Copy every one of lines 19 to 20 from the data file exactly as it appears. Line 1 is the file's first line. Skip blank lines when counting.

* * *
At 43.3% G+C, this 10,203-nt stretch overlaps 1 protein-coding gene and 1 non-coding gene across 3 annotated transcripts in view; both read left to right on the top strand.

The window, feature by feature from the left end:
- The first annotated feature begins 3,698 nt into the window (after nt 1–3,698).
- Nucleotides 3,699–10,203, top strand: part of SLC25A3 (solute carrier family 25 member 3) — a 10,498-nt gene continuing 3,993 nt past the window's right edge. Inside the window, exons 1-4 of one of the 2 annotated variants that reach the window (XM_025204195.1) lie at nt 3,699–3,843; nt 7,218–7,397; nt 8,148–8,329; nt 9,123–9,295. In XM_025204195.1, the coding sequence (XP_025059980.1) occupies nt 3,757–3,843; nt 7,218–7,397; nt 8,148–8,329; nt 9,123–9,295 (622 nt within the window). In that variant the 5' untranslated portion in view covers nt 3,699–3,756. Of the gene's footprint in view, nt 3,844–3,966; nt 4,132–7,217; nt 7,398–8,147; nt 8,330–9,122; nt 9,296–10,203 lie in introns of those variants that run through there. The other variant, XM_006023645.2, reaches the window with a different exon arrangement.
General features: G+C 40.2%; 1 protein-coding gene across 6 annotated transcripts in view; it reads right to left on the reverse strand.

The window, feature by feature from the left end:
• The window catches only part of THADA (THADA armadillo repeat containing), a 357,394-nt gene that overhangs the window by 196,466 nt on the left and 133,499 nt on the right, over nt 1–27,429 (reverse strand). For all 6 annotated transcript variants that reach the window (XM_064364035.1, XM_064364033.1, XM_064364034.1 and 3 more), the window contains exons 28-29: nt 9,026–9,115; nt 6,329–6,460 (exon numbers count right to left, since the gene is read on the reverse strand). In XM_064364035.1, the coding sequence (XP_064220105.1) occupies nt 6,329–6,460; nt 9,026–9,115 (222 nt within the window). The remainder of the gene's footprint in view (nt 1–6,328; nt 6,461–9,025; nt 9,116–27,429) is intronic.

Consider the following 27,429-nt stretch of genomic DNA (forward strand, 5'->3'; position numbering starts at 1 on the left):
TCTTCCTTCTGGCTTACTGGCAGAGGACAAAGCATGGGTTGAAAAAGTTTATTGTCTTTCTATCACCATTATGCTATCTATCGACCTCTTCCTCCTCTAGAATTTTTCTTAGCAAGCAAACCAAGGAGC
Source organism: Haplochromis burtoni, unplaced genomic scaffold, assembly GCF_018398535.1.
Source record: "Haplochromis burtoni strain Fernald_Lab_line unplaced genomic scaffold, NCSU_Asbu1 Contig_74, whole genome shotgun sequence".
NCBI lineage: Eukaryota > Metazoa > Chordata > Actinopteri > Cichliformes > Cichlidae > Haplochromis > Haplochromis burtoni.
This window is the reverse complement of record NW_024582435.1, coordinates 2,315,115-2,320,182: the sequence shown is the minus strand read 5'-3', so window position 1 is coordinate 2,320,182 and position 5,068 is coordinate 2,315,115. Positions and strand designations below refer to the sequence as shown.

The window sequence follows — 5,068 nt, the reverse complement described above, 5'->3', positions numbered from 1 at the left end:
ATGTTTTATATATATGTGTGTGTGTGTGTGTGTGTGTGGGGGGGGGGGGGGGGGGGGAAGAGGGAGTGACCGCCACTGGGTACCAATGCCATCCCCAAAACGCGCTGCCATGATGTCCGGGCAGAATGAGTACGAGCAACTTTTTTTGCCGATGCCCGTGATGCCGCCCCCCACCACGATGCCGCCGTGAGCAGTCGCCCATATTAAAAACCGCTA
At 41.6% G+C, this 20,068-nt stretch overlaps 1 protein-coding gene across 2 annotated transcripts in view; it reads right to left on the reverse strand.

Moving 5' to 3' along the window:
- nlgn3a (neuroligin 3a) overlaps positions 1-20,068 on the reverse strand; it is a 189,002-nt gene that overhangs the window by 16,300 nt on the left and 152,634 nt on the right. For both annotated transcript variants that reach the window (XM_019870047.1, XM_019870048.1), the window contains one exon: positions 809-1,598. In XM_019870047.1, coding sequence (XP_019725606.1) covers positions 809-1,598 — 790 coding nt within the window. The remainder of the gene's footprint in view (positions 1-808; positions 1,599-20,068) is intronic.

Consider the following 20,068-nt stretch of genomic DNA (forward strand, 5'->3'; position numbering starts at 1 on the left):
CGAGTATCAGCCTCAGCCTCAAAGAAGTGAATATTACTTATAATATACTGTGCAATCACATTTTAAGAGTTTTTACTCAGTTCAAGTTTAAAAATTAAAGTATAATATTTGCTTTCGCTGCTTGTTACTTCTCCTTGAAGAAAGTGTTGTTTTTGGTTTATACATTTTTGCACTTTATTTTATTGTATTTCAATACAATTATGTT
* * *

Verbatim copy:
Consider the following 20,068-nt stretch of genomic DNA (forward strand, 5'->3'; position numbering starts at 1 on the left):
CGAGTATCAGCCTCAGCCTCAAAGAAGTGAATATTACTTATAATATACTGTGCAATCACATTTTAAGAGTTTTTACTCAGTTCAAGTTTAAAAATTAAAGTATAATATTTGCTTTCGCTGCTTGTTACTTCTCCTTGAAGAAAGTGTTGTTTTTGGTTTATACATTTTTGCACTTTATTTTATTGTATTTCAATACAATTATGTT